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Deutzia glomeruliflora Franch.

Modern name

Deutzia glomeruliflora Franch.

A deciduous shrub up to 6 ft high, with arching branches; shoots clothed at first with pale, starry down, then turning brown and beginning to peel. Leaves lanceolate, long and slenderly pointed, finely toothed, tapered to a usually rounded base, 112 to 3 in. long, 13 to 1 in. wide, starry-downy above, greyish and much more downy beneath with five- or six-rayed hairs; on the midrib and veins there are numerous simple hairs; stalk 112 in. or less long. Flowers 45 in. wide, white, produced in May and June in rounded clusters 112 in. high and 2 in. wide; petals oval; stamens about half as long as the petals, the stalks of the outer ones conspicuously winged. Calyx grey with starry down, the lobes awl-shaped and as long as the tube, purple. Seed-vessels urn-shaped, 316 in. wide, the remains of the four or five styles adhering at the top.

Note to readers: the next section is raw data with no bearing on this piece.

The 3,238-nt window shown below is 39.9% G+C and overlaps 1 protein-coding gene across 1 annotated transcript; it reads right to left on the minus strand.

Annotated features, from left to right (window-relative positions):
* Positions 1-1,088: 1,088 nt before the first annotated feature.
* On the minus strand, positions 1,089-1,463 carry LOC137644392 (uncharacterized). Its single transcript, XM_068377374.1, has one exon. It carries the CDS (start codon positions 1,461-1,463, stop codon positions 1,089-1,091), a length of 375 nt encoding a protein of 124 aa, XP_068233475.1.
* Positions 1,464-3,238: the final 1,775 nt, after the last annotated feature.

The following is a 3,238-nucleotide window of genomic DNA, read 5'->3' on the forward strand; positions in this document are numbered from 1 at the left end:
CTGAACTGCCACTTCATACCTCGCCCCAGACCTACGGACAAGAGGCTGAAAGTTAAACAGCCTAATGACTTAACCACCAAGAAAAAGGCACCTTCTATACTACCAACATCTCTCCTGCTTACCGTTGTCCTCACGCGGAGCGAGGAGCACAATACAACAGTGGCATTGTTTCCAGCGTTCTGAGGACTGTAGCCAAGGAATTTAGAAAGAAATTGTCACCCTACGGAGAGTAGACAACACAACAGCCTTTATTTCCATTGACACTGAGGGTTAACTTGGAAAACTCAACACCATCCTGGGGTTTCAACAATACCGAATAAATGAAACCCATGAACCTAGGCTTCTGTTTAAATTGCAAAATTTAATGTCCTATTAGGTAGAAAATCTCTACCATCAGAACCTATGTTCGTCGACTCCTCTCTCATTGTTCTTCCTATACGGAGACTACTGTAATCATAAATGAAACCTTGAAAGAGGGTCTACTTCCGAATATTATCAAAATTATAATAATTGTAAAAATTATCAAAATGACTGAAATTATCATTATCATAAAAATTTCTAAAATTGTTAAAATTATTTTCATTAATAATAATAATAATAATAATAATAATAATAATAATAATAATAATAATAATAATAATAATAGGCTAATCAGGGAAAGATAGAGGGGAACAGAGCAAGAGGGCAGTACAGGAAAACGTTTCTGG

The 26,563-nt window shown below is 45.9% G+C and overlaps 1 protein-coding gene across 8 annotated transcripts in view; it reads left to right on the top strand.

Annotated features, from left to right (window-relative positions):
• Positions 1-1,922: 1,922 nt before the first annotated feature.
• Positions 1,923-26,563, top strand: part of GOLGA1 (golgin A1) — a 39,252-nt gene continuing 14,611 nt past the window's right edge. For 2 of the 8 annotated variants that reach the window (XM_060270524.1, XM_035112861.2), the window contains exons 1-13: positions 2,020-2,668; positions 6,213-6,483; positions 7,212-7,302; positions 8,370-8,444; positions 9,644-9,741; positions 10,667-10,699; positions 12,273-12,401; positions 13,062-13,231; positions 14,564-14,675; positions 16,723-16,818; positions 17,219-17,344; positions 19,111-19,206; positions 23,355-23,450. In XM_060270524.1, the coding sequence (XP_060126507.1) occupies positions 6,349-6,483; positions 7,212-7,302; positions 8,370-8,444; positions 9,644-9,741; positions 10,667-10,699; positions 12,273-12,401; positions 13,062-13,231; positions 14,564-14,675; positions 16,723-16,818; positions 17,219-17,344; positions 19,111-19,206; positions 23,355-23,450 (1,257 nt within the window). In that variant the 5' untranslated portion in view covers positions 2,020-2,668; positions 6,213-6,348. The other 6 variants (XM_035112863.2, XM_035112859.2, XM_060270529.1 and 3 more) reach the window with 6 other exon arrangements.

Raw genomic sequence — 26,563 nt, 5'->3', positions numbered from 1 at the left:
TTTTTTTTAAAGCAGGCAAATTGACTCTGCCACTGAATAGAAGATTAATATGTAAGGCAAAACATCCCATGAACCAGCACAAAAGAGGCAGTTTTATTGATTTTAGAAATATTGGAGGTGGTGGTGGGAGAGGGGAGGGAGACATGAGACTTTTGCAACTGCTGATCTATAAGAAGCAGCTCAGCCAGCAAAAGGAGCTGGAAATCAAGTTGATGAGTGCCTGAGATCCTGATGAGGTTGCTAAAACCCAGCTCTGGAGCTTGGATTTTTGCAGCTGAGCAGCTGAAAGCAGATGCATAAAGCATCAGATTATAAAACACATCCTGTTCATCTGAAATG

Native of W. China; first discovered by the Abbé David in W. Szechwan in 1869; introduced by Wilson in 1908. There are two great divisions of the genus Deutzia, one in which the petals in the bud state of the flower overlap each other, the second in which they do not do so. D. glomeruliflora belongs to the latter and it is distinct amongst them by reason of its softly downy leaves. It is quite hardy.



Other species in the genus